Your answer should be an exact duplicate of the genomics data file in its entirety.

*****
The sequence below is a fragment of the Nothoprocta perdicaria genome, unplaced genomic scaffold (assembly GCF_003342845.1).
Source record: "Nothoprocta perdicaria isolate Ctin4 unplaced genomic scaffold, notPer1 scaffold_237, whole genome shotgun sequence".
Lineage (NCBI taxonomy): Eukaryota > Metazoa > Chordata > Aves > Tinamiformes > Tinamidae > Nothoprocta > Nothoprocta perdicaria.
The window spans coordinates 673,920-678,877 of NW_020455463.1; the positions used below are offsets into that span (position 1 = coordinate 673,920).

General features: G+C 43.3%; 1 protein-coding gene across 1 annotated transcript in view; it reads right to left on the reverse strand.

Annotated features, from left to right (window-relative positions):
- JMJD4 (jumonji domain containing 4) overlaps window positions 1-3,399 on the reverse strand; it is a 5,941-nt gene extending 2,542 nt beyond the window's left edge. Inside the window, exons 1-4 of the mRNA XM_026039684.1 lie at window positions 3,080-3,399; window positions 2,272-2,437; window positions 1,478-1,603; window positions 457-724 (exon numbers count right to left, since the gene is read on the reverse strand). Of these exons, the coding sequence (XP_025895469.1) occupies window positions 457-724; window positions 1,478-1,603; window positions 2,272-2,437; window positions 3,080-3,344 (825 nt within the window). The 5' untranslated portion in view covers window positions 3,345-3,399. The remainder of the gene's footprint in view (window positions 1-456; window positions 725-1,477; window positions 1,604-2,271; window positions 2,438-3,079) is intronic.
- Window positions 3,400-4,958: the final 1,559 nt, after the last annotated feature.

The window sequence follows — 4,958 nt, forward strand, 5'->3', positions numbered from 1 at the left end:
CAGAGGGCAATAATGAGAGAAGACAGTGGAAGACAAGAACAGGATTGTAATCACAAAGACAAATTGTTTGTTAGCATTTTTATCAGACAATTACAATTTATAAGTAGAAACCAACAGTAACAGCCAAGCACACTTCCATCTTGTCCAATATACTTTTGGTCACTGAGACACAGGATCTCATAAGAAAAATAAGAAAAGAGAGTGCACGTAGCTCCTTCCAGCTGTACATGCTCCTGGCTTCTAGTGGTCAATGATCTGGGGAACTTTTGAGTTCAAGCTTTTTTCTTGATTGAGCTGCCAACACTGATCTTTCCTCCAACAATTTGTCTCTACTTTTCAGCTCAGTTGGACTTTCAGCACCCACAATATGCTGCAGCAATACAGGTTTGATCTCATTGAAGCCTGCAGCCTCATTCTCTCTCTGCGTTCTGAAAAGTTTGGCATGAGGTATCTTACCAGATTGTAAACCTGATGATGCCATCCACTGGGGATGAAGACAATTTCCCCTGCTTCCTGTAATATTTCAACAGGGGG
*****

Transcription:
The sequence below is a fragment of the Nothoprocta perdicaria genome, unplaced genomic scaffold (assembly GCF_003342845.1).
Source record: "Nothoprocta perdicaria isolate Ctin4 unplaced genomic scaffold, notPer1 scaffold_237, whole genome shotgun sequence".
Lineage (NCBI taxonomy): Eukaryota > Metazoa > Chordata > Aves > Tinamiformes > Tinamidae > Nothoprocta > Nothoprocta perdicaria.
The window spans coordinates 673,920-678,877 of NW_020455463.1; the positions used below are offsets into that span (position 1 = coordinate 673,920).

General features: G+C 43.3%; 1 protein-coding gene across 1 annotated transcript in view; it reads right to left on the reverse strand.

Annotated features, from left to right (window-relative positions):
- JMJD4 (jumonji domain containing 4) overlaps window positions 1-3,399 on the reverse strand; it is a 5,941-nt gene extending 2,542 nt beyond the window's left edge. Inside the window, exons 1-4 of the mRNA XM_026039684.1 lie at window positions 3,080-3,399; window positions 2,272-2,437; window positions 1,478-1,603; window positions 457-724 (exon numbers count right to left, since the gene is read on the reverse strand). Of these exons, the coding sequence (XP_025895469.1) occupies window positions 457-724; window positions 1,478-1,603; window positions 2,272-2,437; window positions 3,080-3,344 (825 nt within the window). The 5' untranslated portion in view covers window positions 3,345-3,399. The remainder of the gene's footprint in view (window positions 1-456; window positions 725-1,477; window positions 1,604-2,271; window positions 2,438-3,079) is intronic.
- Window positions 3,400-4,958: the final 1,559 nt, after the last annotated feature.

The window sequence follows — 4,958 nt, forward strand, 5'->3', positions numbered from 1 at the left end:
CAGAGGGCAATAATGAGAGAAGACAGTGGAAGACAAGAACAGGATTGTAATCACAAAGACAAATTGTTTGTTAGCATTTTTATCAGACAATTACAATTTATAAGTAGAAACCAACAGTAACAGCCAAGCACACTTCCATCTTGTCCAATATACTTTTGGTCACTGAGACACAGGATCTCATAAGAAAAATAAGAAAAGAGAGTGCACGTAGCTCCTTCCAGCTGTACATGCTCCTGGCTTCTAGTGGTCAATGATCTGGGGAACTTTTGAGTTCAAGCTTTTTTCTTGATTGAGCTGCCAACACTGATCTTTCCTCCAACAATTTGTCTCTACTTTTCAGCTCAGTTGGACTTTCAGCACCCACAATATGCTGCAGCAATACAGGTTTGATCTCATTGAAGCCTGCAGCCTCATTCTCTCTCTGCGTTCTGAAAAGTTTGGCATGAGGTATCTTACCAGATTGTAAACCTGATGATGCCATCCACTGGGGATGAAGACAATTTCCCCTGCTTCCTGTAATATTTCAACAGGGGG